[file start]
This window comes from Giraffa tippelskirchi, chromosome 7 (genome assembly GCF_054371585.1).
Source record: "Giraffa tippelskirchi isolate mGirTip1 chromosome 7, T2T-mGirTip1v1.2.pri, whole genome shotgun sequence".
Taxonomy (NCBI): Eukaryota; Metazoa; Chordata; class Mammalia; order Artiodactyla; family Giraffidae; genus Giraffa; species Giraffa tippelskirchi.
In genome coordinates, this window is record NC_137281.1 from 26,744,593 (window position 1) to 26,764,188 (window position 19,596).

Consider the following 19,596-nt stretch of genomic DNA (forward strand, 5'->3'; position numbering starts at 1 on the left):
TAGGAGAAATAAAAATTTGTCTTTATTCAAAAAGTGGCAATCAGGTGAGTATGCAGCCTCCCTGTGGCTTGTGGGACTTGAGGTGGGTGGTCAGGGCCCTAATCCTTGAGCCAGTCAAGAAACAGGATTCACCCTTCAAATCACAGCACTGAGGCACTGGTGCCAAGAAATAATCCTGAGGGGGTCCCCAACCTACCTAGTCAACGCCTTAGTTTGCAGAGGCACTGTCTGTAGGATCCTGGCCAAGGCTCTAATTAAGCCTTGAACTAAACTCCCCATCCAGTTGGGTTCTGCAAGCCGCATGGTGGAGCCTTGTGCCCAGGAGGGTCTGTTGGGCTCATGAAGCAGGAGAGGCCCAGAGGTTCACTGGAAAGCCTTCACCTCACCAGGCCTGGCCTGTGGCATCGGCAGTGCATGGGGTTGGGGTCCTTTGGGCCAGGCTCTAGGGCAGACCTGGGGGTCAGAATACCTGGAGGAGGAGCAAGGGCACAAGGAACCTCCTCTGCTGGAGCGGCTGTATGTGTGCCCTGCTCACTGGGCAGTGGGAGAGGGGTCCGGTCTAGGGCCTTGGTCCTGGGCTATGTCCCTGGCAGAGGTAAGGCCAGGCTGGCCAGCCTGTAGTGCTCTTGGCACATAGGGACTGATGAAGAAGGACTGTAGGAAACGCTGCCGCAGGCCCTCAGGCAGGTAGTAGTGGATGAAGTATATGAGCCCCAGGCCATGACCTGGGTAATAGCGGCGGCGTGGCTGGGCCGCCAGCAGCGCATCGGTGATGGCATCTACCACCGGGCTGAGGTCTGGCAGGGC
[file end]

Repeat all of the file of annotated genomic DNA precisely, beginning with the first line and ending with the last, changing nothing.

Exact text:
This window comes from Giraffa tippelskirchi, chromosome 7 (genome assembly GCF_054371585.1).
Source record: "Giraffa tippelskirchi isolate mGirTip1 chromosome 7, T2T-mGirTip1v1.2.pri, whole genome shotgun sequence".
Taxonomy (NCBI): Eukaryota; Metazoa; Chordata; class Mammalia; order Artiodactyla; family Giraffidae; genus Giraffa; species Giraffa tippelskirchi.
In genome coordinates, this window is record NC_137281.1 from 26,744,593 (window position 1) to 26,764,188 (window position 19,596).

Consider the following 19,596-nt stretch of genomic DNA (forward strand, 5'->3'; position numbering starts at 1 on the left):
TAGGAGAAATAAAAATTTGTCTTTATTCAAAAAGTGGCAATCAGGTGAGTATGCAGCCTCCCTGTGGCTTGTGGGACTTGAGGTGGGTGGTCAGGGCCCTAATCCTTGAGCCAGTCAAGAAACAGGATTCACCCTTCAAATCACAGCACTGAGGCACTGGTGCCAAGAAATAATCCTGAGGGGGTCCCCAACCTACCTAGTCAACGCCTTAGTTTGCAGAGGCACTGTCTGTAGGATCCTGGCCAAGGCTCTAATTAAGCCTTGAACTAAACTCCCCATCCAGTTGGGTTCTGCAAGCCGCATGGTGGAGCCTTGTGCCCAGGAGGGTCTGTTGGGCTCATGAAGCAGGAGAGGCCCAGAGGTTCACTGGAAAGCCTTCACCTCACCAGGCCTGGCCTGTGGCATCGGCAGTGCATGGGGTTGGGGTCCTTTGGGCCAGGCTCTAGGGCAGACCTGGGGGTCAGAATACCTGGAGGAGGAGCAAGGGCACAAGGAACCTCCTCTGCTGGAGCGGCTGTATGTGTGCCCTGCTCACTGGGCAGTGGGAGAGGGGTCCGGTCTAGGGCCTTGGTCCTGGGCTATGTCCCTGGCAGAGGTAAGGCCAGGCTGGCCAGCCTGTAGTGCTCTTGGCACATAGGGACTGATGAAGAAGGACTGTAGGAAACGCTGCCGCAGGCCCTCAGGCAGGTAGTAGTGGATGAAGTATATGAGCCCCAGGCCATGACCTGGGTAATAGCGGCGGCGTGGCTGGGCCGCCAGCAGCGCATCGGTGATGGCATCTACCACCGGGCTGAGGTCTGGCAGGGC